He’s threatened to really bust a game open this year and again, Blacres really took his opponents on when he could and jetted into space. He has a habit of being caught by his jumper but still rocketing himself out of the opponent’s grasp, even when being slung around a little. When Richo specifically mentioned “fourth- and fifth-year players” in the post-match press conference of the Geelong game that we was disappointed didn’t take the next step when the game demanded it, I think most Saints fans would have had Acres in mind. He has shown his versatility and X-factor in patches and whilst this wasn’t a massive four-quarter performance, it was a massive final quarter performance against arguably the most talented team in the competition. He kicked two goals in as many minutes early in the final term playing as a forward target, to take us from nine points down to the lead. (Worth mentioning here that Sinclair was the one who delivered expertly to him for the second goal). Acres followed that up with a party tricks fast handball over the right shoulder to Geary running out of defence – I’ve said it before but he’s shaping as an old-fashioned and/or very modern utility player.

I’ve glossed over or completely neglected the huge games from Seb Ross, Jack Steven and the midfield in general, but (I’m still surprised I’m saying this) we’re getting used to those. The depth is growing; the output of the guys that have been there for a few years like Ross and Steven continues to lift, as well as being boosted by recruits Steele and Stevens and younger guys running through. As I said, this game showed a difference in class but you can’t fake the kind of attitude and hard work it took to get the job done across the 22 on Friday night.

The game had a lot of those moments where in that particular second you think this whole thing is going somewhere. Geary’s huge tackle on Patton was an early warning of the intent. But then in huge moments there was Gresham’s goals, Acres’ hands after his own pair, Seb Ross’s delivery to Bruce, Carlisle’s spoil in front of the members between Devon Smith and Heath Shaw, Steele and Minchington shutting down a GWS rebound attempt in final couple of minutes. Even in isolation they can represent so much.

Last year I remember thinking (and writing) that the second half of the season was set for all sorts of novelties associated with a rebuilding team. An 88-point loss to the Crows had us 4-7, and we’d lost Hugh Goddard for the season. It was the first weekend of June and it seemed to have promised a long, cold winter full of Jackson Ferguson, Will Johnson and Nick Winmar-type appearances from bottom-of-the-depths players. We backed it up with what remained to the end of the season amongst the two most enjoyable matches – knocking off the in-form Blues in front of a sold-out Docklands on a beautiful Sunday afternoon on the long weekend, and then the three-point win over the top-of-the-table Cats.  Richo spoke after the game of the importance that this doesn’t become “an event”. Whilst those last wins set off an incredible second half of the season overall that saw us miss out on the finals on percentage only, they were immediately followed by a loss to the Gold Coast who had lost their last 10. Another challenge to the maturity of this group comes on Saturday in the form of Carlton, who loom as both potential easybeats and potential threats.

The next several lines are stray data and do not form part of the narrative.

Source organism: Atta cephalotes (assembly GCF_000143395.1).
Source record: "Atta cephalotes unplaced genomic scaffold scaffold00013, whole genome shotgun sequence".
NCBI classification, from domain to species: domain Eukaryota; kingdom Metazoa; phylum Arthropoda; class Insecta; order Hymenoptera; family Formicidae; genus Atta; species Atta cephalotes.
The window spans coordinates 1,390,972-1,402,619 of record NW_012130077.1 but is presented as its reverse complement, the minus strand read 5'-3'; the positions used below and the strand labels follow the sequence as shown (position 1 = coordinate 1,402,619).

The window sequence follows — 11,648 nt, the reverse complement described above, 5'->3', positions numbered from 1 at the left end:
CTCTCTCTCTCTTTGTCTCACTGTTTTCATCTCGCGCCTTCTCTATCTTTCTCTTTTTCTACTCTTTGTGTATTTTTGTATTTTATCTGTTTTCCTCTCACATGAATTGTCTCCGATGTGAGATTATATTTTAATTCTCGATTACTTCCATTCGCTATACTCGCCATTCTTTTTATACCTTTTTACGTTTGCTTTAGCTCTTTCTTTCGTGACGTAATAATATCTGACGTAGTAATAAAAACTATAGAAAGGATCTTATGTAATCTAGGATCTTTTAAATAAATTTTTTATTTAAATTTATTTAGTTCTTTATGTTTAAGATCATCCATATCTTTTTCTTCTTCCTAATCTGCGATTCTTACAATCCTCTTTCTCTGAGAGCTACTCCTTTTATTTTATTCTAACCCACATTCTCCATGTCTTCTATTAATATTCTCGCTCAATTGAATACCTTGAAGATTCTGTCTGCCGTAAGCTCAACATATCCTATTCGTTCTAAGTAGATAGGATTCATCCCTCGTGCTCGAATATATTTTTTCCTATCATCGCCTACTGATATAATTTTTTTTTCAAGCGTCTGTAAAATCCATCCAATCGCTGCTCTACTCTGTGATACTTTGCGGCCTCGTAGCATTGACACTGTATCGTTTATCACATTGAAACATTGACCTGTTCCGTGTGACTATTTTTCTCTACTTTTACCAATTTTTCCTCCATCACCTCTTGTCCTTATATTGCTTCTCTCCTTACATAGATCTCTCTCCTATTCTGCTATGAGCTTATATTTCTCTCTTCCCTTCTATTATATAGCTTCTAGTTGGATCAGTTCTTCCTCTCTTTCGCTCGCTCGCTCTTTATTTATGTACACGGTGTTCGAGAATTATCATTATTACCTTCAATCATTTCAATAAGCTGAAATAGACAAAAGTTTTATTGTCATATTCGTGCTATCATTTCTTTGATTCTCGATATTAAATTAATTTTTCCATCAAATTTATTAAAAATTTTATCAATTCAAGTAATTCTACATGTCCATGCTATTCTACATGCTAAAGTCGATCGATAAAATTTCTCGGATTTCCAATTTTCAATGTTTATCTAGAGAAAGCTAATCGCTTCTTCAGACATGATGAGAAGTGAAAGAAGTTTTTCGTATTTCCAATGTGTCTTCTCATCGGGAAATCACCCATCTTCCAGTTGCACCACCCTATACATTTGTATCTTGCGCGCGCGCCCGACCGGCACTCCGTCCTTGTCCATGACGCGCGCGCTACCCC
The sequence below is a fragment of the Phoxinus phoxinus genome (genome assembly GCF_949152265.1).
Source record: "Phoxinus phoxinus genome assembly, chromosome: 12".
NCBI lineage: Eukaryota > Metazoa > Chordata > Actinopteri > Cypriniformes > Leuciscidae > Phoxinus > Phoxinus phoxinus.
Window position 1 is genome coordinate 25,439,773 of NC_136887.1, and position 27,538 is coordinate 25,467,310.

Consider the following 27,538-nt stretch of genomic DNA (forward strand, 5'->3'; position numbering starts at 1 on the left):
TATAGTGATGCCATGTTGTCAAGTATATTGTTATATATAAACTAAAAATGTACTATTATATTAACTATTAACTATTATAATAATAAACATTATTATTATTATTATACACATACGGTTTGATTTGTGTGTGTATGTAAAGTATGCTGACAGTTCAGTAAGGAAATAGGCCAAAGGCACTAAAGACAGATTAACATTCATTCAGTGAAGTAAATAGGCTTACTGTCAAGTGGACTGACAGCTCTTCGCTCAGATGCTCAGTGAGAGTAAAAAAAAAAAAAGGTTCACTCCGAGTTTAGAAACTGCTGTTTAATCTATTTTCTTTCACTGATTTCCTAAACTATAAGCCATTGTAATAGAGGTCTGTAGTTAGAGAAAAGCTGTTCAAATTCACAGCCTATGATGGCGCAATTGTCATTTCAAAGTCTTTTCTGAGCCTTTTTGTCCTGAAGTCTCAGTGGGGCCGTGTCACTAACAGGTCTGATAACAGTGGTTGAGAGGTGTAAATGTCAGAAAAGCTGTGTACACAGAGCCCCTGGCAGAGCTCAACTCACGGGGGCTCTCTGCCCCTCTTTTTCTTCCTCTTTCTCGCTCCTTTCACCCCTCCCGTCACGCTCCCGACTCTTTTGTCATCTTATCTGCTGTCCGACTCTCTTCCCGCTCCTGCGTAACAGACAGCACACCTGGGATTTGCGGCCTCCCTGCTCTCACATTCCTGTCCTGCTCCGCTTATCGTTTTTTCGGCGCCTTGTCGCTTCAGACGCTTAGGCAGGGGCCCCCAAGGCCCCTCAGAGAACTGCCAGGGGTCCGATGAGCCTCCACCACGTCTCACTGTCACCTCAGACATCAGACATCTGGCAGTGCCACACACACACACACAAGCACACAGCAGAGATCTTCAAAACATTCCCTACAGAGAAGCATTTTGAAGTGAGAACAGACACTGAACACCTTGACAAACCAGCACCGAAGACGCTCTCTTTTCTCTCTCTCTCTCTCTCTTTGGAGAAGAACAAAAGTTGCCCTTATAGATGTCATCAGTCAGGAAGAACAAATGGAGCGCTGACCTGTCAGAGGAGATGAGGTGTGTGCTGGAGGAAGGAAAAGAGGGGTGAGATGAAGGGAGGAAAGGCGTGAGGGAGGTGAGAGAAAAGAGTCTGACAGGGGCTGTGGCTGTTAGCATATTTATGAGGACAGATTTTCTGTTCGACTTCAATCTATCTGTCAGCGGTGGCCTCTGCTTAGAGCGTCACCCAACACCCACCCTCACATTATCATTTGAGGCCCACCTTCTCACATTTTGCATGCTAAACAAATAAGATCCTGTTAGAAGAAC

In hindsight this game is mostly about what happened in the second half and/or last quarter. It’s about a whole lot of younger guys that we’ve been banking a redevelopment on taking what might be a landmark step. For the next week it is, anyway, until Saturday’s game makes its own impact on the ongoing narrative. This is just part of the journey, but a good part. On the siren of our Round 7 win over Carlton in 2013, I took notice of the reactions of Ross and Newnes particularly. “These are the kinds of wins that not only gets us as supporters attached to the players, but those players really attached to the club”, I said in the review. In the four years since we sacked our coach, sunk further down the ladder – the furthest you can go – and after Round 7 of 2017 I’m saying the same thing. The difference here is that guys like Ross, Newnes, Acres, Billings, Carlisle, Webster and Gresham – some who weren’t even at the club for that win four years ago (indeed, that was Webster’s first game) – those players owned this one. As supporters we find ourselves more and more looking to these guys to step up when things get tough.

It wasn’t until watching the replay, after Jack Steven booted home the icing on the cake from the goal square, that I learned something interesting from Bruce (not for the first time): in the previous 98 rounds, we’d only been in the top eight at the completion of a round three times, and never beyond Round 2. That’s now four rounds out of the last 99. The rebuild hasn’t truly worked until we’ve won a premiership, and after everything that happened across the last generation (and, realistically, the several before that) as St Kilda fans we’re wary for next week, let alone the years to come. But this win felt different. That sense of purpose and a sense of direction is back. There are some times in which you feel that, quite simply, it’s time.

  • Harry

    Well said Tom. Encouraging to read that Billy L has improved his standing in your eyes and in Richie’s also I hope, Rooey looked sore and proppy in the second half in particular, so I hope that he takes a week off if needed.

    We all feel very encouraged by the win, but now worry that we cannot follow up against Carlton. Onward Saints.